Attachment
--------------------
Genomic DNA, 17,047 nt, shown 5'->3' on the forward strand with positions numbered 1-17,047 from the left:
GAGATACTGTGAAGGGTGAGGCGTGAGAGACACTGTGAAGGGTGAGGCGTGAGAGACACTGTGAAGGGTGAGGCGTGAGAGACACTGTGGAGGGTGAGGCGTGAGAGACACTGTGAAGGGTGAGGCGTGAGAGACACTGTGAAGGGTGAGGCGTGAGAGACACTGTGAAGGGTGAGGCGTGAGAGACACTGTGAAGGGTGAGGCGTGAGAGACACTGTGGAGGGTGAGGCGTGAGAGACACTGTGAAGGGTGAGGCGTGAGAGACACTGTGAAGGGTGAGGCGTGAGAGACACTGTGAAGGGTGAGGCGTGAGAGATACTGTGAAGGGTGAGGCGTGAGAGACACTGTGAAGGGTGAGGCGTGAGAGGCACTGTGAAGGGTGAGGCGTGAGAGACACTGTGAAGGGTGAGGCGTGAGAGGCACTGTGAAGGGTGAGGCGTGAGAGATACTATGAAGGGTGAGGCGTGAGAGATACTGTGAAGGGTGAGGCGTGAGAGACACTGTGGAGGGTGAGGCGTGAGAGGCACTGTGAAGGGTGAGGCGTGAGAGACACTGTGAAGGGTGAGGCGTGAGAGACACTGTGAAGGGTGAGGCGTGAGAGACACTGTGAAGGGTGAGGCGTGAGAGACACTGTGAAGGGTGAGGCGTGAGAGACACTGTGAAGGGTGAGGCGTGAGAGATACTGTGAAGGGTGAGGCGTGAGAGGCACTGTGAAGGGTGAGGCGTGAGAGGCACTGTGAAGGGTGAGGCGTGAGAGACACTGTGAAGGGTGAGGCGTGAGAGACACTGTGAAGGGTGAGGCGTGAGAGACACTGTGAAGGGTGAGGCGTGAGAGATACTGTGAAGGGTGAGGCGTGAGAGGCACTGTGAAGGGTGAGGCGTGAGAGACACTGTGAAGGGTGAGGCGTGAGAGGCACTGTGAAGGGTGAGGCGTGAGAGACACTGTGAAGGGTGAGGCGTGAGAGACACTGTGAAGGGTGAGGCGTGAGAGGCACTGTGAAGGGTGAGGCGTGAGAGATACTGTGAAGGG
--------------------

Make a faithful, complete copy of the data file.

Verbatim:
Genomic DNA, 17,047 nt, shown 5'->3' on the forward strand with positions numbered 1-17,047 from the left:
GAGATACTGTGAAGGGTGAGGCGTGAGAGACACTGTGAAGGGTGAGGCGTGAGAGACACTGTGAAGGGTGAGGCGTGAGAGACACTGTGGAGGGTGAGGCGTGAGAGACACTGTGAAGGGTGAGGCGTGAGAGACACTGTGAAGGGTGAGGCGTGAGAGACACTGTGAAGGGTGAGGCGTGAGAGACACTGTGAAGGGTGAGGCGTGAGAGACACTGTGGAGGGTGAGGCGTGAGAGACACTGTGAAGGGTGAGGCGTGAGAGACACTGTGAAGGGTGAGGCGTGAGAGACACTGTGAAGGGTGAGGCGTGAGAGATACTGTGAAGGGTGAGGCGTGAGAGACACTGTGAAGGGTGAGGCGTGAGAGGCACTGTGAAGGGTGAGGCGTGAGAGACACTGTGAAGGGTGAGGCGTGAGAGGCACTGTGAAGGGTGAGGCGTGAGAGATACTATGAAGGGTGAGGCGTGAGAGATACTGTGAAGGGTGAGGCGTGAGAGACACTGTGGAGGGTGAGGCGTGAGAGGCACTGTGAAGGGTGAGGCGTGAGAGACACTGTGAAGGGTGAGGCGTGAGAGACACTGTGAAGGGTGAGGCGTGAGAGACACTGTGAAGGGTGAGGCGTGAGAGACACTGTGAAGGGTGAGGCGTGAGAGACACTGTGAAGGGTGAGGCGTGAGAGATACTGTGAAGGGTGAGGCGTGAGAGGCACTGTGAAGGGTGAGGCGTGAGAGGCACTGTGAAGGGTGAGGCGTGAGAGACACTGTGAAGGGTGAGGCGTGAGAGACACTGTGAAGGGTGAGGCGTGAGAGACACTGTGAAGGGTGAGGCGTGAGAGATACTGTGAAGGGTGAGGCGTGAGAGGCACTGTGAAGGGTGAGGCGTGAGAGACACTGTGAAGGGTGAGGCGTGAGAGGCACTGTGAAGGGTGAGGCGTGAGAGACACTGTGAAGGGTGAGGCGTGAGAGACACTGTGAAGGGTGAGGCGTGAGAGGCACTGTGAAGGGTGAGGCGTGAGAGATACTGTGAAGGG